Blakey, Rachael

Rachael Blakey
Start date:
October 2016
Research Topic:
Delivering effective family mediation in the context of a changing family justice system
Research pathway:
Research Supervisor:
Dr Leanne Smith
Supervising school:
School of Law and Politics,
Primary funding source:
ESRC Studentship

This project will examine the needs of individuals using family mediation services as a means of resolving family breakdown issues and ways in which mediation services are evolving to meet those needs.

I will use a mixed-methods approach to collect qualitative and quantitative data, using semi-structured interviews and surveys. My thesis aims to explore:

  1. The information that clients have available to them prior to and throughout mediation and the impact of this on their experience;
  2. How the environment has evolved and what challenges this creates for mediators when trying to effectively engage with clients;
  3. How mediation providers have responded to this new environment, such as the expansion of mediation methods;
  4. The experiences and outcomes of clients using mediation services.

My PhD is preceded by a Masters dissertation on the accessibility of information on family mediation. This will look at the complexity of language used, and whether sources reflect a changing mediation process providing tailored services. The overall aim of my 1+3 studentship is to inform the development by local providers of effective, tailored mediation intervention packages.

Borland, Emma

Emma Borland
Start date:
October 2012
Research Topic:
Keeping Out ‘The Other’: Restricting Access to Justice for Asylum Seekers: An Equality and Human Rights Perspective
Research pathway:
Research Supervisor:
Professor Luke Clements, Dr Bernadette Rainey
Supervising school:
School of Law and Politics,
Primary funding source:
ESRC Studentship
External Sponsor:
Journal of Law & Society

Within the context of asylum law in the UK, there exists great tension between ‘the political imperative to maintain effective immigration control’ and the UK’s obligations (under international refugee law, human rights law, and the EU legal framework) towards those seeking protection. In light of these competing values, access to representation before a fair and independent adjudicator is crucial. Regrettably, cuts to legal aid and multi-layered procedural restrictions limit access to justice for asylum seekers and produce unfair results with potentially devastating consequences. I propose to unpick the rules, through empirical research and study, to reveal the moral corruption of a politically biased system that causes social exclusion and suffering. I further seek to find a solution to this inequitable situation by comparative study of the Scottish system (where legal aid is not restricted by the ‘merits’ of the claim); the French system (that follows an inquisitorial form of procedure); and the Canadian system (where asylum claims are arguably handled more effectively by independent magistrates).

Bunt, Jennie

Bunt, Jennie
Start date:
October 2017
Research Topic:
The Role of Bailiffs in Wales
Research pathway:
Research Supervisor:
Dr Wendy Kennett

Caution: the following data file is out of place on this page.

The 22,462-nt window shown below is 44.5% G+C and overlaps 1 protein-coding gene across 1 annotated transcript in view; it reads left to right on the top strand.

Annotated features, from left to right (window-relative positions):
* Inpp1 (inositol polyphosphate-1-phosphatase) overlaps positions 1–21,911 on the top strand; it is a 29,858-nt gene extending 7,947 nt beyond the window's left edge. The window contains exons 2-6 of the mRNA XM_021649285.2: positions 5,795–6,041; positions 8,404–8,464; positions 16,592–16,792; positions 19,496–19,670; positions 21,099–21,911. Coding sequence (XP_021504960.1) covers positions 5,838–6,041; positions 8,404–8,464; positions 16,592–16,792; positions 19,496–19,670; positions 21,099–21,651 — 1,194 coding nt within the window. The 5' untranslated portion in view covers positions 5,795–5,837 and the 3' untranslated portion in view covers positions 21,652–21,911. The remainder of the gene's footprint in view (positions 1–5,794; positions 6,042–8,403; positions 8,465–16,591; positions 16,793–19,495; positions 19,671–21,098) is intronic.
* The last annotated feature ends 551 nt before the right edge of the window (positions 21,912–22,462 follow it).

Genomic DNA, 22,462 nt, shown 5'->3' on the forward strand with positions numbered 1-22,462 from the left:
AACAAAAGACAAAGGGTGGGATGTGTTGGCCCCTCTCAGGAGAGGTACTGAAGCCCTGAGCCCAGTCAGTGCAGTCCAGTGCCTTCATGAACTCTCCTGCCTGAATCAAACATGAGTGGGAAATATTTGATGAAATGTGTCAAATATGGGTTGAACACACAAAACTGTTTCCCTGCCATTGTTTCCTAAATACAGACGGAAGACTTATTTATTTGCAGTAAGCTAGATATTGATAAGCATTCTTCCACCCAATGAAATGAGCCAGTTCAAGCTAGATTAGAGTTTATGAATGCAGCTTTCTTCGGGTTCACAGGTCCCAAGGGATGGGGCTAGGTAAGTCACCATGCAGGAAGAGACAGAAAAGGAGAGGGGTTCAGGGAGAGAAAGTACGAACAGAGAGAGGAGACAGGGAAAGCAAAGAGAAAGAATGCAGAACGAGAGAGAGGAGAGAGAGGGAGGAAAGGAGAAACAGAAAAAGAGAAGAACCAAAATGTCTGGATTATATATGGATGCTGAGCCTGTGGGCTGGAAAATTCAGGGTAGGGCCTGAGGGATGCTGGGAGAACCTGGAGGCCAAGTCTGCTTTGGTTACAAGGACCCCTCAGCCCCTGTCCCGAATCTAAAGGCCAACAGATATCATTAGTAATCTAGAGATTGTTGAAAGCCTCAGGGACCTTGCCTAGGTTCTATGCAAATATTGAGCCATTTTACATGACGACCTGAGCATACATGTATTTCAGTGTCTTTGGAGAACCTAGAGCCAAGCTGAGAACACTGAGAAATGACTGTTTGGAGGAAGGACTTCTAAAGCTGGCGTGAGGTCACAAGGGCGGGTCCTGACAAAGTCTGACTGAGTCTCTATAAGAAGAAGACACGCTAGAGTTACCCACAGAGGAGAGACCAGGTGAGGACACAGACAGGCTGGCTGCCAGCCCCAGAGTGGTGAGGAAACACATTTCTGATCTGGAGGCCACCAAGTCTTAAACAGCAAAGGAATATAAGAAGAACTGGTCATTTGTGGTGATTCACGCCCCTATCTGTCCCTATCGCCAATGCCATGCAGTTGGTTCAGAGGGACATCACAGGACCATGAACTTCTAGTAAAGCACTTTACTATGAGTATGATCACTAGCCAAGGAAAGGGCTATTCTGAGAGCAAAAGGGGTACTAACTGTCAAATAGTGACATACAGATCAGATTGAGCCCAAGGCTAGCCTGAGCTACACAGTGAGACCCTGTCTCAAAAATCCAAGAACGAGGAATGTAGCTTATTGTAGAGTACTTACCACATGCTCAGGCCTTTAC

Supervising school:
School of Law and Politics,
Primary funding source:
ESRC Studentship
External Sponsor:
StepChange Debt Charity and The Marston Group

The aim of the project is to provide an empirical foundation for a comprehensive understanding of the position of bailiffs vis-à-vis public bodies within the justice system in Wales.

To achieve the well-being goals under the Well-being of Future Generations (Wales) Act 2015, public bodies must maximise their revenue-raising potential, which creates a tension between the structural dimension of public value whereby the well-being of the general public is enhanced through investment and the individual dimension whereby individuals vulnerable on account of their physical or mental health, or socio-economic circumstances, are protected.

This tension is particularly acute in the context of civil enforcement. Where routine requests for payment fail, public bodies will employ bailiffs to collect the debts owed. Bailiffs are thus the personnel within the civil justice system who meet debtors in their home. A recent report by StepChange highlighted that 50% of their clients in England and Wales visited by a bailiff claimed they were treated unfairly and, significantly, 51% of bailiff action was to enforce public authority debts. Debt advice charities campaign for reform, emphasising the links between bailiff action and poverty, and the risks to vulnerable debtors. This area of law and practice lacks transparency, and there is a dearth of independent empirical evidence on which to base reform.

From one perspective, bailiffs act as the operational arm of public bodies who make debt collecting decisions in relation to vulnerable individuals. However, arguably they should be characterised as representing the justice system, and thus tasked with well-being obligations, including the protection of vulnerable individuals. This characterisation has significant implications for the regulatory framework for enforcement, and should be factored into proposals for a Welsh jurisdiction.

Cooper, Lauren

Cooper, Lauren
Start date:
October 2016
Research Topic:
Asylum Law
Research pathway:
Research Supervisor:
Bernadette Rainey
Supervising school:
School of Law and Politics,
Primary funding source:
ESRC Studentship